# What is meant by "symplectic Fourier transform"?

I've recently come across the term symplectic Fourier transform (see this paper, first page, second column), but googling didn't lead me to any satisfactory explanation of what is meant with this term. The wikipedia page on the Fourier transform does refer to symplectic stuff in a couple of places, but I find most references there quite cryptic.

What is the symplectic Fourier transform?

To add some context, in the paper linked above the authors mention that the Wigner function $$W_\psi(p,q)$$ defined as $$W_\psi(p,q) = \pi^{-1}\int_{\xi\in\mathbb R}e^{-2\pi i\xi p}\overline{\psi}\left(q-\frac{1}{2}\xi\right)\psi\left(q+\frac{1}{2}\xi\right)$$ is the symplectic Fourier transform of the characteristic function $$\Xi_\psi$$ defined as (I'm using the braket notation common in quantum information theory here): $$\Xi_\psi(p,q)=\operatorname{tr}\left(w(p,q)^\dagger \lvert\psi\rangle\!\langle\psi\rvert\right)$$ where $$w(p,q)\equiv e^{i(p\hat X-q\hat P)}$$.

Actually the symplectic structure is precious overkill right here, but let's stick to your sources. Let's keep the forms simple, so have mere pairs of variables, $$\beta=(p,q)$$, as @Kevin chose. Define $$\gamma= (q',p')$$.

A symplectic Fourier transform is just a double Fourier transform with a symplectic inner product (5,6) in the exponent, so, being cavalier about all normalizations, $$W(q',p')\propto \int dq dp ~~e^{i ~\gamma \wedge \beta} \operatorname{tr} ~(e^{-i \alpha \wedge \beta} |\psi\rangle \langle \psi|) .$$ It is simple to work it out by application of elementary bra-ket algebra.

Note this is just a double plain Fourier transform of a simpler quantity, which most physicists use, namely $$W(q',p')\propto \int dq dp ~~e^{i ~(q'p-p'q) } \operatorname{tr} ~(e^{-i(\hat X p-\hat P q) } |\psi\rangle \langle \psi|) \\ \propto \int dq dp ~~e^{i ~(q'p+p'q) } \operatorname{tr} ~(e^{-i(\hat X p+\hat P q) } |\psi\rangle \langle \psi|)\\ \propto \int dq dp dz ~~e^{i ~(q'p+p'q) } \langle z|(e^{-i(\hat X p+\hat P q) } |\psi\rangle \langle \psi|z\rangle\\ \propto \int dq dp dz ~~e^{i ~(q'p+p'q) } e^{ipq/2} \langle z|(e^{-i\hat X p}e^{-i\hat P q } |\psi\rangle \overline{\psi}(z)\\ \propto \int dq dp dz ~~e^{i ~(q'p+p'q +pq/2 -pz) } \psi( z -q) \overline{\psi}(z)\\ \propto \int dq ~~e^{-ip'q} \psi(q'+q/2) \overline{\psi}(q'-q/2),$$ where I've used the degenerate CBH identity for the Heisenberg algebra going to the 4th line, and performed the p integration to get a Dirac δ-function for z, which I then collapsed fortwith, and changed some variables.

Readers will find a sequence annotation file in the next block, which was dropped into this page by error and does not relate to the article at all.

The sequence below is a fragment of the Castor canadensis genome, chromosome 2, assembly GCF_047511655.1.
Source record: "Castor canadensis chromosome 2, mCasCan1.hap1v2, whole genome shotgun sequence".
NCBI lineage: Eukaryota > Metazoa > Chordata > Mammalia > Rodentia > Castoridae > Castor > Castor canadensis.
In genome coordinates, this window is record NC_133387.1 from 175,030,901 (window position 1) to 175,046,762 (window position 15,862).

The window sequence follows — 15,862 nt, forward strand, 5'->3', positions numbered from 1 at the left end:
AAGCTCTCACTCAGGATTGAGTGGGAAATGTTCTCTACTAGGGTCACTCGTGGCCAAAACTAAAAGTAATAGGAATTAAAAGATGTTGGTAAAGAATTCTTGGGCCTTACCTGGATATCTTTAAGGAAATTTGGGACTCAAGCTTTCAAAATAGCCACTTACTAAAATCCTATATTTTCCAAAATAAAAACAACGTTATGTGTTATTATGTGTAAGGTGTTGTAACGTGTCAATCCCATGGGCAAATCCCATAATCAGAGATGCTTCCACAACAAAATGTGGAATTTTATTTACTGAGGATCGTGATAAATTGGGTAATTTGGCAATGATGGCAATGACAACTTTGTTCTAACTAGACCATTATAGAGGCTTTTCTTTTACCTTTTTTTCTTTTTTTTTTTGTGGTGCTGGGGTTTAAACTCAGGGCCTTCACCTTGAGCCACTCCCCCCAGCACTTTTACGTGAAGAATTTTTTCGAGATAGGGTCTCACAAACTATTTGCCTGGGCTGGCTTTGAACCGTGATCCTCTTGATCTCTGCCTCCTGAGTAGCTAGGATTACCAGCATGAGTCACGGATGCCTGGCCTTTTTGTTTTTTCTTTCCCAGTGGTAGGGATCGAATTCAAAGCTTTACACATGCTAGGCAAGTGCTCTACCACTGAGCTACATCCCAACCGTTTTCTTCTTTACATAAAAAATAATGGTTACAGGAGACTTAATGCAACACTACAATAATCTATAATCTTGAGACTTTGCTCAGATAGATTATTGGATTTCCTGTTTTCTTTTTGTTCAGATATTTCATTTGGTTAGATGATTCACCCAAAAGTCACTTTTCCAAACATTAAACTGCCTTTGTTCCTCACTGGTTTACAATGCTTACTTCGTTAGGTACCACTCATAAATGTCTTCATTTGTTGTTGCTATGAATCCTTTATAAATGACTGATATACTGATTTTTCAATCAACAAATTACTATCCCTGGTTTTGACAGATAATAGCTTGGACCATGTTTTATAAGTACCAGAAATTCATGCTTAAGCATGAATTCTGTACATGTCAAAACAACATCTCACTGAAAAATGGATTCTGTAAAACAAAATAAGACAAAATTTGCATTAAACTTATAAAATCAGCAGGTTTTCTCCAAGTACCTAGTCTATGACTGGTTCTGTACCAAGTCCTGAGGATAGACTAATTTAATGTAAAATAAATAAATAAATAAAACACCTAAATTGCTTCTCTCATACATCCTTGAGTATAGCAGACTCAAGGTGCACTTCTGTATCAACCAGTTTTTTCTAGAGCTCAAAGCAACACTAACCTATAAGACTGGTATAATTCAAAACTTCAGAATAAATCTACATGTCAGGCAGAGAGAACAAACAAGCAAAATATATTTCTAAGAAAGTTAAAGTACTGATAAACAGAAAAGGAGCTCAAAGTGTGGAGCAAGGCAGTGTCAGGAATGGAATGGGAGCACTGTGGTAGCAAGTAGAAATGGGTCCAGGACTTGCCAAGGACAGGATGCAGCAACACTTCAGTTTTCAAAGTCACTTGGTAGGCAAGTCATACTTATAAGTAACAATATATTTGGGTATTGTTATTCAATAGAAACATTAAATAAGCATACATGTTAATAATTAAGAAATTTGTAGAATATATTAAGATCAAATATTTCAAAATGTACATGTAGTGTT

Throughout, I've used $$\hbar=1$$ for simplicity. This expression for W is reviewed, e.g. (128, 139, 143) in our brief review A Concise Treatise on Quantum Mechanics in Phase Space, and was first essentially worked out in Moyal's epochal 1949 paper.

You could visualize this "poetically" as a glorified Dirac δ-function of sorts linking q ' to $$\hat X$$ and p ' to $$\hat P$$, so translating from traces in Hilbert space to phase-space functions.

• ah, thanks for making the calculations more explicit in the edit, that helped!
– glS
Feb 27, 2019 at 15:35
• Most welcome. To be fair to the symplectic structure, it is not entirely superfluous, as it is unavoidable in the *-product detailed in our book... Feb 27, 2019 at 15:47

I believe it arises as per you definition as \begin{align} w(p,q) &= e^{i(p\hat{X}-q \hat{P})} \\ &= e^{i(\alpha \wedge \beta)} \end{align} Where \begin{align} \alpha &= (\hat{X}, \hat{P}) \\ \beta &= (p, q) \end{align} And $$\wedge$$ is a symplectic form.

• mh.. I guess that's where the term symplectic comes from, but how do you go from $\Xi_\psi$ to $W_\psi$? Or more generally, how is the actual transform defined? There being two variables with respect to which one do you Fourier transform?
– glS
Jan 10, 2019 at 12:24